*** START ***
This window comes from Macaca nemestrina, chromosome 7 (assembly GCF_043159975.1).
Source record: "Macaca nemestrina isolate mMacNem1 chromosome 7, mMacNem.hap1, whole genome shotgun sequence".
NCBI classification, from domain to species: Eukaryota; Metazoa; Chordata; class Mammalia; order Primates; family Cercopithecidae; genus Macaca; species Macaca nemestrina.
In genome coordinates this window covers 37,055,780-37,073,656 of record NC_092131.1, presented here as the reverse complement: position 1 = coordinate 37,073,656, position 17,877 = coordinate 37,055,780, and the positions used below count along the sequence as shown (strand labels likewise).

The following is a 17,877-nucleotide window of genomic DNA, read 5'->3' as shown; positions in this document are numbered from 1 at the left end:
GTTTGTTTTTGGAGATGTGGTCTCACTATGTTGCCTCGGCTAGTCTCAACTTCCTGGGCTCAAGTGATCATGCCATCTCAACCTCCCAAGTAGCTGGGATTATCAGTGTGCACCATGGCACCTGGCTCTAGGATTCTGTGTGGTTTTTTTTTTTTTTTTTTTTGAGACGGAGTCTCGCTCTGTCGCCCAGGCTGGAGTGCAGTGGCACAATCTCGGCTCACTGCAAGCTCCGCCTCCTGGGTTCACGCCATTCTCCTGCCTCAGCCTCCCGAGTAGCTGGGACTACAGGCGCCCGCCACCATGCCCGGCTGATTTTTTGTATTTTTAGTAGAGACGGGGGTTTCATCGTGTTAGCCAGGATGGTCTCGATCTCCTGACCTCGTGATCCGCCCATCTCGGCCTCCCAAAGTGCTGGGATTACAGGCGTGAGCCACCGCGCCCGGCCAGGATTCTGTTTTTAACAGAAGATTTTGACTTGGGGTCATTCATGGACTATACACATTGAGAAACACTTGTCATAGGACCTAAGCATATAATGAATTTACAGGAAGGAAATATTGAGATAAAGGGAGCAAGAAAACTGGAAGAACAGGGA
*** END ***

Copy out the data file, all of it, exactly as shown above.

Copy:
This window comes from Macaca nemestrina, chromosome 7 (assembly GCF_043159975.1).
Source record: "Macaca nemestrina isolate mMacNem1 chromosome 7, mMacNem.hap1, whole genome shotgun sequence".
NCBI classification, from domain to species: Eukaryota; Metazoa; Chordata; class Mammalia; order Primates; family Cercopithecidae; genus Macaca; species Macaca nemestrina.
In genome coordinates this window covers 37,055,780-37,073,656 of record NC_092131.1, presented here as the reverse complement: position 1 = coordinate 37,073,656, position 17,877 = coordinate 37,055,780, and the positions used below count along the sequence as shown (strand labels likewise).

The following is a 17,877-nucleotide window of genomic DNA, read 5'->3' as shown; positions in this document are numbered from 1 at the left end:
GTTTGTTTTTGGAGATGTGGTCTCACTATGTTGCCTCGGCTAGTCTCAACTTCCTGGGCTCAAGTGATCATGCCATCTCAACCTCCCAAGTAGCTGGGATTATCAGTGTGCACCATGGCACCTGGCTCTAGGATTCTGTGTGGTTTTTTTTTTTTTTTTTTTTGAGACGGAGTCTCGCTCTGTCGCCCAGGCTGGAGTGCAGTGGCACAATCTCGGCTCACTGCAAGCTCCGCCTCCTGGGTTCACGCCATTCTCCTGCCTCAGCCTCCCGAGTAGCTGGGACTACAGGCGCCCGCCACCATGCCCGGCTGATTTTTTGTATTTTTAGTAGAGACGGGGGTTTCATCGTGTTAGCCAGGATGGTCTCGATCTCCTGACCTCGTGATCCGCCCATCTCGGCCTCCCAAAGTGCTGGGATTACAGGCGTGAGCCACCGCGCCCGGCCAGGATTCTGTTTTTAACAGAAGATTTTGACTTGGGGTCATTCATGGACTATACACATTGAGAAACACTTGTCATAGGACCTAAGCATATAATGAATTTACAGGAAGGAAATATTGAGATAAAGGGAGCAAGAAAACTGGAAGAACAGGGA